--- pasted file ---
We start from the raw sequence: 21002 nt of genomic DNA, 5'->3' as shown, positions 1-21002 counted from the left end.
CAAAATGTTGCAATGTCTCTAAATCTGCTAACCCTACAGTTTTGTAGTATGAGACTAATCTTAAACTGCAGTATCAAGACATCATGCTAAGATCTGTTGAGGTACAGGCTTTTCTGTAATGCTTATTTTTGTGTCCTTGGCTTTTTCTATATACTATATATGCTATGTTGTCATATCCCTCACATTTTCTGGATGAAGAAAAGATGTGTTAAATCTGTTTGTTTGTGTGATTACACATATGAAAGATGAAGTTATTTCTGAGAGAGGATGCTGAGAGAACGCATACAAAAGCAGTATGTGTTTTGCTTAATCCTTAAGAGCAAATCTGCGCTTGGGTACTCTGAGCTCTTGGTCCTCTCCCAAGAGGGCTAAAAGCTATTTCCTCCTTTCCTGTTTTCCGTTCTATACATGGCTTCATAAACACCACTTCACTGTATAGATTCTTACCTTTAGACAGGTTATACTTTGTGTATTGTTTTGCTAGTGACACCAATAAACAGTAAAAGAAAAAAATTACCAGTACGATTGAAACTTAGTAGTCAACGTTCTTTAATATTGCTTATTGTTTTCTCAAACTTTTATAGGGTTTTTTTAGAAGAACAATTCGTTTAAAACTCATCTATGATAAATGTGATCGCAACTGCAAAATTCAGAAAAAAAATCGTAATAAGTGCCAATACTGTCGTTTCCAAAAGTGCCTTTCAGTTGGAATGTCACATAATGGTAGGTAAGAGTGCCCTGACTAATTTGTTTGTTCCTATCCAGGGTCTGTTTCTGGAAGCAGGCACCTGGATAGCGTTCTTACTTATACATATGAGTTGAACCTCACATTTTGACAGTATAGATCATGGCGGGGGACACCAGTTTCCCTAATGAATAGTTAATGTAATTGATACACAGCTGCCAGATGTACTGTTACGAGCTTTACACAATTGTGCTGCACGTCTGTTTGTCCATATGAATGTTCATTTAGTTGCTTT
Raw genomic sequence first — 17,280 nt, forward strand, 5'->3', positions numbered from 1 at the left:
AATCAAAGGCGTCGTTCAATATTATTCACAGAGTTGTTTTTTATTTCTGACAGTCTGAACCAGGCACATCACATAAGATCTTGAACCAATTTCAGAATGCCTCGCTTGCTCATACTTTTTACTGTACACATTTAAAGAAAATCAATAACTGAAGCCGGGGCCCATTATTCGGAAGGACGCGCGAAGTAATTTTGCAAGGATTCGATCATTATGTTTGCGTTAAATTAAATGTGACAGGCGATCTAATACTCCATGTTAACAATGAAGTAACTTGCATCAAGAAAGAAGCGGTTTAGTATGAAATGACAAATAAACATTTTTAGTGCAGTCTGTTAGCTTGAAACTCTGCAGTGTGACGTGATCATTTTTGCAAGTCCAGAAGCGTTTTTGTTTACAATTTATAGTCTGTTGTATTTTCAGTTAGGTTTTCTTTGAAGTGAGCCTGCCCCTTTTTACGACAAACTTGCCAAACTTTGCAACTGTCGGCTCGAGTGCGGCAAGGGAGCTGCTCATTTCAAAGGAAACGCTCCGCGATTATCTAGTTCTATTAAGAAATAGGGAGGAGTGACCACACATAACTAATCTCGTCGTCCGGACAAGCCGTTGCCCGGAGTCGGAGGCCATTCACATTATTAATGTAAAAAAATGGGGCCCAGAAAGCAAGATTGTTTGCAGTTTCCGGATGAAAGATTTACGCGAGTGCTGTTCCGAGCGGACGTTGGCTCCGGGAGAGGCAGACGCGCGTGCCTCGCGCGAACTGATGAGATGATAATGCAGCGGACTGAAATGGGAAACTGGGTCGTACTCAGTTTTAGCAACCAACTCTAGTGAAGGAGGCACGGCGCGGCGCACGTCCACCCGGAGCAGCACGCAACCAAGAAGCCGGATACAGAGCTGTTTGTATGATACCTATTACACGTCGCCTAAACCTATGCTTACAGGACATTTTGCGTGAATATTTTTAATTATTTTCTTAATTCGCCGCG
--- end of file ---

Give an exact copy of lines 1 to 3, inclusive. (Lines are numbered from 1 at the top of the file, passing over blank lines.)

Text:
We start from the raw sequence: 21002 nt of genomic DNA, 5'->3' as shown, positions 1-21002 counted from the left end.
CAAAATGTTGCAATGTCTCTAAATCTGCTAACCCTACAGTTTTGTAGTATGAGACTAATCTTAAACTGCAGTATCAAGACATCATGCTAAGATCTGTTGAGGTACAGGCTTTTCTGTAATGCTTATTTTTGTGTCCTTGGCTTTTTCTATATACTATATATGCTATGTTGTCATATCCCTCACATTTTCTGGATGAAGAAAAGATGTGTTAAATCTGTTTGTTTGTGTGATTACACATATGAAAGATGAAGTTATTTCTGAGAGAGGATGCTGAGAGAACGCATACAAAAGCAGTATGTGTTTTGCTTAATCCTTAAGAGCAAATCTGCGCTTGGGTACTCTGAGCTCTTGGTCCTCTCCCAAGAGGGCTAAAAGCTATTTCCTCCTTTCCTGTTTTCCGTTCTATACATGGCTTCATAAACACCACTTCACTGTATAGATTCTTACCTTTAGACAGGTTATACTTTGTGTATTGTTTTGCTAGTGACACCAATAAACAGTAAAAGAAAAAAATTACCAGTACGATTGAAACTTAGTAGTCAACGTTCTTTAATATTGCTTATTGTTTTCTCAAACTTTTATAGGGTTTTTTTAGAAGAACAATTCGTTTAAAACTCATCTATGATAAATGTGATCGCAACTGCAAAATTCAGAAAAAAAATCGTAATAAGTGCCAATACTGTCGTTTCCAAAAGTGCCTTTCAGTTGGAATGTCACATAATGGTAGGTAAGAGTGCCCTGACTAATTTGTTTGTTCCTATCCAGGGTCTGTTTCTGGAAGCAGGCACCTGGATAGCGTTCTTACTTATACATATGAGTTGAACCTCACATTTTGACAGTATAGATCATGGCGGGGGACACCAGTTTCCCTAATGAATAGTTAATGTAATTGATACACAGCTGCCAGATGTACTGTTACGAGCTTTACACAATTGTGCTGCACGTCTGTTTGTCCATATGAATGTTCATTTAGTTGCTTT
Raw genomic sequence first — 17,280 nt, forward strand, 5'->3', positions numbered from 1 at the left: